It’s pretty safe to say I’m a beer guy.
I brew my own to the best of my ability, I like to try new beers and I enjoy chatting about the beverage with people. I also like to drink them slowly and savor the taste and over the past few years have really developed my own person taste.
During that time, however, I’d sometimes forget beers I tried and enjoyed. Or, worse yet, beers I tried and disliked. There’s nothing worse than disliking a beer and then trying it some time later, just to realize you had been through that song-and-dance before.
If you don’t already know, Untappd is an application for phones and on the web where you can keep track and rate beers you try. It’s also social media as you can have friends, see their beers, follow breweries and earn badges.
Pretty sweet, huh?
I’ve been a member since late 2011, but I kind of ignored it for a while. Then, as I saw others utilizing the app through posts on Twitter and such, I dug into it more. I then wondered what the heck I hadn’t been using it for. (Feel free to check out my profile and add me, if you want!)
It’s an extremely user-friendly app with a nice interface. There are plenty of brews to discover and find on there, all while checking into the beers you sample. You can even check into locations, such as bars, breweries etc., when logging in with your beer.
You can see many things, including ratings and comments from others to places where people are drinking it. Checking out brewery pages gives you information about the brewery and its beers.
Heck, if you are a homebrewer, you can have your own brewery on there so you can have your beers there, which allows friends and family to check in and rate the beers! I have my “home brewery” listed on there.
Untappd has been live since Oct. 22, 2010 and was created by two people — Greg Avola and Tim Mather. The two are on opposite coasts — Avola in New York City and Mather in Los Angeles, but that is likely what helped the two bring this app to the masses.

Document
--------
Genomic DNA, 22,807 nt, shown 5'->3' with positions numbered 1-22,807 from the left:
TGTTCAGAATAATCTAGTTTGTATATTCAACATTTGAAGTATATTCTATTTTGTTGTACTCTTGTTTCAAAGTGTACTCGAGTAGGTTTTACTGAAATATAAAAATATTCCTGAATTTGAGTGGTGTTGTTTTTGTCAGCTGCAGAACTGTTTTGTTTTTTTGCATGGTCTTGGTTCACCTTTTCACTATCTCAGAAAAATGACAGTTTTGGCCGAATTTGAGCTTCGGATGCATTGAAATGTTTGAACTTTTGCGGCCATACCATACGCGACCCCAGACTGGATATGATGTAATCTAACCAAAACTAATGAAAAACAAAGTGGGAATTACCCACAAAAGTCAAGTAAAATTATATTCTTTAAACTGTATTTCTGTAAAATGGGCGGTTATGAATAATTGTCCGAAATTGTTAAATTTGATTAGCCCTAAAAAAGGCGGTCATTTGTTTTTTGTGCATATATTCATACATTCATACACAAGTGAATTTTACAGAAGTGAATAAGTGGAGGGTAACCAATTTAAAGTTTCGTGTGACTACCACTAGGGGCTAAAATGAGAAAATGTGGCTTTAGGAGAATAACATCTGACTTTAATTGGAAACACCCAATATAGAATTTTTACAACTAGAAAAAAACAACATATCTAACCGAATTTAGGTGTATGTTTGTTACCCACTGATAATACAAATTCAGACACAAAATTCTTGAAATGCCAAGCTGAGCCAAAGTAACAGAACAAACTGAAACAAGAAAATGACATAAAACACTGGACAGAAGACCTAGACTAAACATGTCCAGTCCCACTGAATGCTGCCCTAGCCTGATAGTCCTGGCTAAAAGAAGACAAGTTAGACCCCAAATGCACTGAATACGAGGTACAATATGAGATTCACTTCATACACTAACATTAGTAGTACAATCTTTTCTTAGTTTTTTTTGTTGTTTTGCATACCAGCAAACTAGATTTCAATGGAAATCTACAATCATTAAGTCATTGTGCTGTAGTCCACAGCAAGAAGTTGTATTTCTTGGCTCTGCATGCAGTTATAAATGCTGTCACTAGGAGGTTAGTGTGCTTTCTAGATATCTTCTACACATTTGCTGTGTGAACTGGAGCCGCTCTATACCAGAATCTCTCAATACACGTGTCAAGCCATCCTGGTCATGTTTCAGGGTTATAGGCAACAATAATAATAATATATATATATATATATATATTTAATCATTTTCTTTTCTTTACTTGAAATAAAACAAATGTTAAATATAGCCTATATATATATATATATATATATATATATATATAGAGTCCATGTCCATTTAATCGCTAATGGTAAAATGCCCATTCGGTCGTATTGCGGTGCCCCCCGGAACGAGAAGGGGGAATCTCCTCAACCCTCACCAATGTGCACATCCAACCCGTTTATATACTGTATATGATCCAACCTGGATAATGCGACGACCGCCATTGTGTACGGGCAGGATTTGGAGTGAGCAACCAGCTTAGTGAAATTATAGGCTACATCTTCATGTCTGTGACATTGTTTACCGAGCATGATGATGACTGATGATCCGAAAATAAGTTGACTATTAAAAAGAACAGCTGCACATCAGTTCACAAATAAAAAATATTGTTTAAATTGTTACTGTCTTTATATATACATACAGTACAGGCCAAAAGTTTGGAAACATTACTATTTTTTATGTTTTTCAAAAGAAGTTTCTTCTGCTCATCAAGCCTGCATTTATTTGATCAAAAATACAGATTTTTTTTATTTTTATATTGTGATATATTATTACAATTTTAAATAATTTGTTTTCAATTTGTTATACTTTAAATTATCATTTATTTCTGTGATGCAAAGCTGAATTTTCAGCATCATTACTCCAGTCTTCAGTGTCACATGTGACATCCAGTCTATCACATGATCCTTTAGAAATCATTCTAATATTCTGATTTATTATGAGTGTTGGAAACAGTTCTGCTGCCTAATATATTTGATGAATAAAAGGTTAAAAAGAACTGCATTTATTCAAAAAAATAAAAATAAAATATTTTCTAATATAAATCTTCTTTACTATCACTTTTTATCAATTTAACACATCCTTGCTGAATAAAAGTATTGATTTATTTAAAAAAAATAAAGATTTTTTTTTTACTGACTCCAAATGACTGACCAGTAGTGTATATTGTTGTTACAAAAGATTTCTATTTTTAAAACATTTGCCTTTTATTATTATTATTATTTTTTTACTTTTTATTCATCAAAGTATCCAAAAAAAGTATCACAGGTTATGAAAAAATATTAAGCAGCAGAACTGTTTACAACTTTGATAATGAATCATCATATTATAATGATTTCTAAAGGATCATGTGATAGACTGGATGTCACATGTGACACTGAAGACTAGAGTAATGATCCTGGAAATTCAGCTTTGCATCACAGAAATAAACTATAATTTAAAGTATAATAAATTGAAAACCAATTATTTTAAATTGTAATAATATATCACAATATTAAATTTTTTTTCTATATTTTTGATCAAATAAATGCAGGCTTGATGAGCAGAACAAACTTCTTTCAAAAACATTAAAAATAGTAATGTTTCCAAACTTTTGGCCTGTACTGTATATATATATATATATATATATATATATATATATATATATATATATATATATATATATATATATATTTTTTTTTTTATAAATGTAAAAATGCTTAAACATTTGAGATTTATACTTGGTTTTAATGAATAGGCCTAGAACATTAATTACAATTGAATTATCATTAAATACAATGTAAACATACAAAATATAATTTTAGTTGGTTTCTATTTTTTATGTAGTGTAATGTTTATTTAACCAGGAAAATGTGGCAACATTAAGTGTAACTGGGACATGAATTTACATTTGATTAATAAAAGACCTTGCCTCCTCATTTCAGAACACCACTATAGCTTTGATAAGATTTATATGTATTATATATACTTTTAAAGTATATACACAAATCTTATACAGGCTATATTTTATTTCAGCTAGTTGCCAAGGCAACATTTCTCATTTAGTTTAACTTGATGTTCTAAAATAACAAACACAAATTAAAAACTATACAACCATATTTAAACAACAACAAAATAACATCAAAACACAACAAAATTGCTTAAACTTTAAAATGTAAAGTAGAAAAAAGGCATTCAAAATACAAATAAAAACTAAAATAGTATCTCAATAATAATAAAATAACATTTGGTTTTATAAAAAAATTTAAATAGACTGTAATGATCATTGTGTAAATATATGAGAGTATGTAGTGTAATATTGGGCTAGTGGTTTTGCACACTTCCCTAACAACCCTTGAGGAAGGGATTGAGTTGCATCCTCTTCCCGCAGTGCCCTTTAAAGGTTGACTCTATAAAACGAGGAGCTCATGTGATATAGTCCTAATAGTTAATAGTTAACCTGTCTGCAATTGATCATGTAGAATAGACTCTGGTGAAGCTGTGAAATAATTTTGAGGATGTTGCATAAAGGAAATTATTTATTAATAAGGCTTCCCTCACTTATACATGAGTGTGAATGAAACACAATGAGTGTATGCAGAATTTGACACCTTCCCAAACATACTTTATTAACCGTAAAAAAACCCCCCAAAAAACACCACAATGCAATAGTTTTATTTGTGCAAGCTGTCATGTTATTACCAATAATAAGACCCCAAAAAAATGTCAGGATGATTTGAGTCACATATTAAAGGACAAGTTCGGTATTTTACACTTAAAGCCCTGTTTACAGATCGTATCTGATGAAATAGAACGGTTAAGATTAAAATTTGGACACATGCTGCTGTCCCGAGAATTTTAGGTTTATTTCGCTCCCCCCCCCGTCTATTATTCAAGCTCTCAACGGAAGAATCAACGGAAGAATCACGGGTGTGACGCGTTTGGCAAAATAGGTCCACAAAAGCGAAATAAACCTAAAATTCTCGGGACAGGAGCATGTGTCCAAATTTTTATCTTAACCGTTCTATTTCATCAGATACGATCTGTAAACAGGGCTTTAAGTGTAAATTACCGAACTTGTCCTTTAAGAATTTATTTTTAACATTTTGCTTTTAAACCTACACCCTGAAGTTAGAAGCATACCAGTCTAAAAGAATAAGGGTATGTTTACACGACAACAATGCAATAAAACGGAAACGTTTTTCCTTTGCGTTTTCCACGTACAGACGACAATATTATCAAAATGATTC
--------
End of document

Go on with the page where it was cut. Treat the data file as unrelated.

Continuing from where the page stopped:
Avola said Mather came up with the idea of checking into beers and sharing with friends.
“Since we are on opposites of the coasts, we though it would be a great tool to facilitate the sharing and discovering of beer in a Foursquare-like setting,” Avola said. “The idea behind the app was to help connect people with beer. Right now, beer is a very social activity, but had never been presented in that way on the web before. With the app, we encourage users to try and discover new beers, venues and people to enhance their beer experience.”
And with microbrews, craft beers and so many others involved in beer, beer conventions and all things beer related, this app appears to have come along at the right time.
Avola said there are about 850,000 users at this point, which, considering it’s the two of them working part-time without an advertising budget, is an extremely solid number. Untappd is on iOS platforms, Android, Windows Phone 8, Blackberry 10, Mobile Web and, of course, on a desktop. So it’s easy enough to use the app from almost anywhere.
So, let’s dig into the app a little.
First and foremost, Untappd is a place where people can not only keep track of their own beers, but it’s also a social app where people can view, comment and toast friend’s choices. Checking in will also allow you to earn badges, much like social apps Foursquare and GetGlue.
There are many badges to earn, from the amount of beers you have tried, to the types of beer, the times you’ve had them and many other things. There are special badges as well, such as checking in with certain beers at a beer festival, or checking into a beer on selected holidays. Some of these badges are only out for a limited time.
“Most of all the badges come from users,” Avola said. “We believe that if users are requesting them, we should make them! We review all badge submissions and find out what badges work the best with our platform and then go from there.”